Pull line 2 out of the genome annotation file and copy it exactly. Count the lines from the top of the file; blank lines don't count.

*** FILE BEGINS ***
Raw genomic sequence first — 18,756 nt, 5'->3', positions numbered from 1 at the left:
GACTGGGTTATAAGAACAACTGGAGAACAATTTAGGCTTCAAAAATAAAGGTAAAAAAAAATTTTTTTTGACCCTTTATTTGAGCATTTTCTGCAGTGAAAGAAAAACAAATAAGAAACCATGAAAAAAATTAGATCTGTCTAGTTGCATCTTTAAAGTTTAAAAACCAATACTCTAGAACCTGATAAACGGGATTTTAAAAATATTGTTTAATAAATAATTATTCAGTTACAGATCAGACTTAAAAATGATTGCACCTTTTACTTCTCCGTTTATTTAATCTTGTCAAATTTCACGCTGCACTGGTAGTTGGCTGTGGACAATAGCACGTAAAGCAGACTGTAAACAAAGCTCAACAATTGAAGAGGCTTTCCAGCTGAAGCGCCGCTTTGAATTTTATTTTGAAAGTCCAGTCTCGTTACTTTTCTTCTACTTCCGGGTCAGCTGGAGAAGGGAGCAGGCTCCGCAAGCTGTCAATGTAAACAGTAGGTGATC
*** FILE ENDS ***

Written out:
GACTGGGTTATAAGAACAACTGGAGAACAATTTAGGCTTCAAAAATAAAGGTAAAAAAAAATTTTTTTTGACCCTTTATTTGAGCATTTTCTGCAGTGAAAGAAAAACAAATAAGAAACCATGAAAAAAATTAGATCTGTCTAGTTGCATCTTTAAAGTTTAAAAACCAATACTCTAGAACCTGATAAACGGGATTTTAAAAATATTGTTTAATAAATAATTATTCAGTTACAGATCAGACTTAAAAATGATTGCACCTTTTACTTCTCCGTTTATTTAATCTTGTCAAATTTCACGCTGCACTGGTAGTTGGCTGTGGACAATAGCACGTAAAGCAGACTGTAAACAAAGCTCAACAATTGAAGAGGCTTTCCAGCTGAAGCGCCGCTTTGAATTTTATTTTGAAAGTCCAGTCTCGTTACTTTTCTTCTACTTCCGGGTCAGCTGGAGAAGGGAGCAGGCTCCGCAAGCTGTCAATGTAAACAGTAGGTGATC